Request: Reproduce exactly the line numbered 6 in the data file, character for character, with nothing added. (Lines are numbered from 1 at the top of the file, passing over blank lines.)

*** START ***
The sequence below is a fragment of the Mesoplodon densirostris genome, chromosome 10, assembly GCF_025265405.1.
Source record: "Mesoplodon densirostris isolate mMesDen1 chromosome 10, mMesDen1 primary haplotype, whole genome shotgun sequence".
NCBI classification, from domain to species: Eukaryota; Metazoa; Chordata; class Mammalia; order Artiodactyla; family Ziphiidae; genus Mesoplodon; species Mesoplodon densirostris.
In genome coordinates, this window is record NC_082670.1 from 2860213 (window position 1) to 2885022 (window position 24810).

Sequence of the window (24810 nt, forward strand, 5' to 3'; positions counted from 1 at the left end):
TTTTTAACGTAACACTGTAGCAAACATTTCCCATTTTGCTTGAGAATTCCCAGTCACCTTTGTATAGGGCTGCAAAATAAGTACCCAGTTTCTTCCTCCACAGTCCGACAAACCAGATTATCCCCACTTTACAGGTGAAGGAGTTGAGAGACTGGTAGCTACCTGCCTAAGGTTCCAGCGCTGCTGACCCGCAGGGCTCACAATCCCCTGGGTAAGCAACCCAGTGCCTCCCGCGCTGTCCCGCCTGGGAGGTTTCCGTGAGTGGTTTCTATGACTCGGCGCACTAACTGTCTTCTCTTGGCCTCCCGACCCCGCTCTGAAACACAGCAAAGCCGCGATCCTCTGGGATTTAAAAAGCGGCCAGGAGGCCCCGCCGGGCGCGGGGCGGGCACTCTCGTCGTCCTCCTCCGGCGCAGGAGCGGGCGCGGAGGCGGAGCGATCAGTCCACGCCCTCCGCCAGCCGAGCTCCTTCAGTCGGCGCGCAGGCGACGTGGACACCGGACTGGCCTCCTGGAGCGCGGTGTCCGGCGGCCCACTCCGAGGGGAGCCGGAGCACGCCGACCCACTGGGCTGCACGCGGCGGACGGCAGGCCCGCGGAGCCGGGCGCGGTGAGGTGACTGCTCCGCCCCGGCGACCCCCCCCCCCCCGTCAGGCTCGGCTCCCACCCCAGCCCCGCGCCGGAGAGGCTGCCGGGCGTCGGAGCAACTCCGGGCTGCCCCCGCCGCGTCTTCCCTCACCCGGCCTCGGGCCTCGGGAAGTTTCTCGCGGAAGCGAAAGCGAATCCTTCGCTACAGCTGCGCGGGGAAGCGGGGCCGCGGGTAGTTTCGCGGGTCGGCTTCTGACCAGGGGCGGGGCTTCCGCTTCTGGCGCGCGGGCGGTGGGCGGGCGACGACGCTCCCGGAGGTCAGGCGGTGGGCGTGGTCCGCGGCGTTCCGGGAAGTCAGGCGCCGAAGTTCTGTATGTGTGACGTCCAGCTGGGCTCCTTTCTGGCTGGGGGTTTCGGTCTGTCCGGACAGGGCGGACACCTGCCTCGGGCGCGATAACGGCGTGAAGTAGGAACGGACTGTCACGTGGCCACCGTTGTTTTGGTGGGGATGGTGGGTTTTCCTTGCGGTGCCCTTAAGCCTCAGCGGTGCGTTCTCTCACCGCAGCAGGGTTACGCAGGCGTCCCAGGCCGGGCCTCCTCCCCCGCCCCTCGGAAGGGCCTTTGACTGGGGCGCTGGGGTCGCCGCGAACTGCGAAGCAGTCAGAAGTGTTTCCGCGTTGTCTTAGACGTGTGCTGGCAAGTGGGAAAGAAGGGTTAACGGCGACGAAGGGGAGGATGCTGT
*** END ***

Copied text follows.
TTTTTAACGTAACACTGTAGCAAACATTTCCCATTTTGCTTGAGAATTCCCAGTCACCTTTGTATAGGGCTGCAAAATAAGTACCCAGTTTCTTCCTCCACAGTCCGACAAACCAGATTATCCCCACTTTACAGGTGAAGGAGTTGAGAGACTGGTAGCTACCTGCCTAAGGTTCCAGCGCTGCTGACCCGCAGGGCTCACAATCCCCTGGGTAAGCAACCCAGTGCCTCCCGCGCTGTCCCGCCTGGGAGGTTTCCGTGAGTGGTTTCTATGACTCGGCGCACTAACTGTCTTCTCTTGGCCTCCCGACCCCGCTCTGAAACACAGCAAAGCCGCGATCCTCTGGGATTTAAAAAGCGGCCAGGAGGCCCCGCCGGGCGCGGGGCGGGCACTCTCGTCGTCCTCCTCCGGCGCAGGAGCGGGCGCGGAGGCGGAGCGATCAGTCCACGCCCTCCGCCAGCCGAGCTCCTTCAGTCGGCGCGCAGGCGACGTGGACACCGGACTGGCCTCCTGGAGCGCGGTGTCCGGCGGCCCACTCCGAGGGGAGCCGGAGCACGCCGACCCACTGGGCTGCACGCGGCGGACGGCAGGCCCGCGGAGCCGGGCGCGGTGAGGTGACTGCTCCGCCCCGGCGACCCCCCCCCCCCCGTCAGGCTCGGCTCCCACCCCAGCCCCGCGCCGGAGAGGCTGCCGGGCGTCGGAGCAACTCCGGGCTGCCCCCGCCGCGTCTTCCCTCACCCGGCCTCGGGCCTCGGGAAGTTTCTCGCGGAAGCGAAAGCGAATCCTTCGCTACAGCTGCGCGGGGAAGCGGGGCCGCGGGTAGTTTCGCGGGTCGGCTTCTGACCAGGGGCGGGGCTTCCGCTTCTGGCGCGCGGGCGGTGGGCGGGCGACGACGCTCCCGGAGGTCAGGCGGTGGGCGTGGTCCGCGGCGTTCCGGGAAGTCAGGCGCCGAAGTTCTGTATGTGTGACGTCCAGCTGGGCTCCTTTCTGGCTGGGGGTTTCGGTCTGTCCGGACAGGGCGGACACCTGCCTCGGGCGCGATAACGGCGTGAAGTAGGAACGGACTGTCACGTGGCCACCGTTGTTTTGGTGGGGATGGTGGGTTTTCCTTGCGGTGCCCTTAAGCCTCAGCGGTGCGTTCTCTCACCGCAGCAGGGTTACGCAGGCGTCCCAGGCCGGGCCTCCTCCCCCGCCCCTCGGAAGGGCCTTTGACTGGGGCGCTGGGGTCGCCGCGAACTGCGAAGCAGTCAGAAGTGTTTCCGCGTTGTCTTAGACGTGTGCTGGCAAGTGGGAAAGAAGGGTTAACGGCGACGAAGGGGAGGATGCTGT